The name Golden Circle might be a tourist-industry tag, but it’s also apt, as this broad circuit east from Reykjavík covers many of Iceland’s best-known features and touches on the root of much of its history. The key area is Þingvellir, whose dramatic and geologically unstable rift valley marks the place where the Icelandic state sprang into being in Viking times. South from here is the religious centre of Skálholt, where Iceland’s last Catholic bishop was assassinated in 1550; travelling northeast takes you past the spa town of Laugarvatn to Geysir, the original hot blowhole that has lent its name to similar vents worldwide, before sealed roads end on the edge of Iceland’s barren interior at Gullfoss’ thundering twin cataracts.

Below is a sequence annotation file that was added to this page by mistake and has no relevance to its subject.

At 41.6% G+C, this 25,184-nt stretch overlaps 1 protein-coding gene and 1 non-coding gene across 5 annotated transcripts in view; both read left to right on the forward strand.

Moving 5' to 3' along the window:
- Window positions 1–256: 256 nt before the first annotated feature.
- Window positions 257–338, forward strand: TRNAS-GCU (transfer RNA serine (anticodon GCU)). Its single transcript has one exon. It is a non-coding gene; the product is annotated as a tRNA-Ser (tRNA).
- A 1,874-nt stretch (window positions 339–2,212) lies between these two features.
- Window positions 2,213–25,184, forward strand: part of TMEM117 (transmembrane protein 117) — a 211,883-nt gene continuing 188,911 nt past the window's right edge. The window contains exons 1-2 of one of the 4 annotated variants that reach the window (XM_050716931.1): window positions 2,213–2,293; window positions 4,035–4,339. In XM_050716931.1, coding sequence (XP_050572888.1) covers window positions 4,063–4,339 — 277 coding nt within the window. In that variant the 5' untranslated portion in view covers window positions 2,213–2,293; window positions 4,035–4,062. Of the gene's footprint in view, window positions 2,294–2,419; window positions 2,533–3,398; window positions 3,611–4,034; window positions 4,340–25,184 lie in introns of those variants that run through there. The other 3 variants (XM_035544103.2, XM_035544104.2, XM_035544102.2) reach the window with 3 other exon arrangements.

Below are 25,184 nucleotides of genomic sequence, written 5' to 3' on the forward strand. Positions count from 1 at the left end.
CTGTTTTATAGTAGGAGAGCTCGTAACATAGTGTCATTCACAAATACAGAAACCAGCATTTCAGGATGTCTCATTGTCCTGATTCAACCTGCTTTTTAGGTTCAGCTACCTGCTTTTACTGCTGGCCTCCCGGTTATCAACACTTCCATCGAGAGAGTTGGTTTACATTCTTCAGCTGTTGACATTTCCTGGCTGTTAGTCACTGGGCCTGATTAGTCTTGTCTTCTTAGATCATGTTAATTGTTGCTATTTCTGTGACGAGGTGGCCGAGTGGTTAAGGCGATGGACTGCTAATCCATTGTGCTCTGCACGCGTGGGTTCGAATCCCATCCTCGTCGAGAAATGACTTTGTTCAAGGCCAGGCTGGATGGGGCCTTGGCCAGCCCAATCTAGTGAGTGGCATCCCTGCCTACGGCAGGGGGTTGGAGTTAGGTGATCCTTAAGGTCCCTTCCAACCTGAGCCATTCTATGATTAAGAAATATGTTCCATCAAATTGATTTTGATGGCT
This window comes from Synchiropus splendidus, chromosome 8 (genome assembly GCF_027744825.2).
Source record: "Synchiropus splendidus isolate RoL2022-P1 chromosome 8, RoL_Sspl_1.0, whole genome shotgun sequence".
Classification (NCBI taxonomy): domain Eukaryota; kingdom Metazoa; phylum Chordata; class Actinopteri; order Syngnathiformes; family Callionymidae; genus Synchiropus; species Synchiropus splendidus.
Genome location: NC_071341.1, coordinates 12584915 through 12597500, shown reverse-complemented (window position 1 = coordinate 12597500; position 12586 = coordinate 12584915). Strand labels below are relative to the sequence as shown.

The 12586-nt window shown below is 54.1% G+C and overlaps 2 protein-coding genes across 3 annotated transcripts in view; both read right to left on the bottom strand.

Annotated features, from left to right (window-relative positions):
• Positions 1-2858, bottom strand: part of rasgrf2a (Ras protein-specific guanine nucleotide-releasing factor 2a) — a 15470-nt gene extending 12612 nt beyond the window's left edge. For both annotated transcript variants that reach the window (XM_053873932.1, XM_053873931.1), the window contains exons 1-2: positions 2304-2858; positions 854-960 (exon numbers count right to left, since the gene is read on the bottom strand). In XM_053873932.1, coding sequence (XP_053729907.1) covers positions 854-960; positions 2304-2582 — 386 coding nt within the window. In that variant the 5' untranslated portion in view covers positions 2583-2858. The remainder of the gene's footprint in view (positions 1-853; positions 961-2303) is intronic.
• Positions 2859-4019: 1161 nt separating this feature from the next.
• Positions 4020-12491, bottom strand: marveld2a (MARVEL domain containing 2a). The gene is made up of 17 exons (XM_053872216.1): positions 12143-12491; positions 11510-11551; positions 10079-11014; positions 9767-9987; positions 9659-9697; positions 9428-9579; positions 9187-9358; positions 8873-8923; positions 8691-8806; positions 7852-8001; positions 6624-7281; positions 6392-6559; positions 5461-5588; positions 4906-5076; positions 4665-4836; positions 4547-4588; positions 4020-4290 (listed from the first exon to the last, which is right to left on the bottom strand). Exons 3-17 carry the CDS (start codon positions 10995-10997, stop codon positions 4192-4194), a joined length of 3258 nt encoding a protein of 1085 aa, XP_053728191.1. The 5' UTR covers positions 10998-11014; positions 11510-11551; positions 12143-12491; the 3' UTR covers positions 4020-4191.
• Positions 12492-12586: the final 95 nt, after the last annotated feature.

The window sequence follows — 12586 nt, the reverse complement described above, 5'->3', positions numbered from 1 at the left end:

The tangle of routes connecting all this together runs through beautiful countryside: fertile, flat, framed by distant hills and startlingly green in summer, thanks to one of Iceland’s longest rivers, the Hvítá. This originates around 140km northeast at Hvítarvatn, an isolated lake below Langjökull on the Kjölur route, and flows swiftly to Gullfoss, where it drops into the plains above Skálholt before running south to the sea.
Wild and romantic though the region is, don’t expect to appreciate it in solitude: most of the sights suffer year-round visitor overload, with tour buses clogging car parks until well into the evening.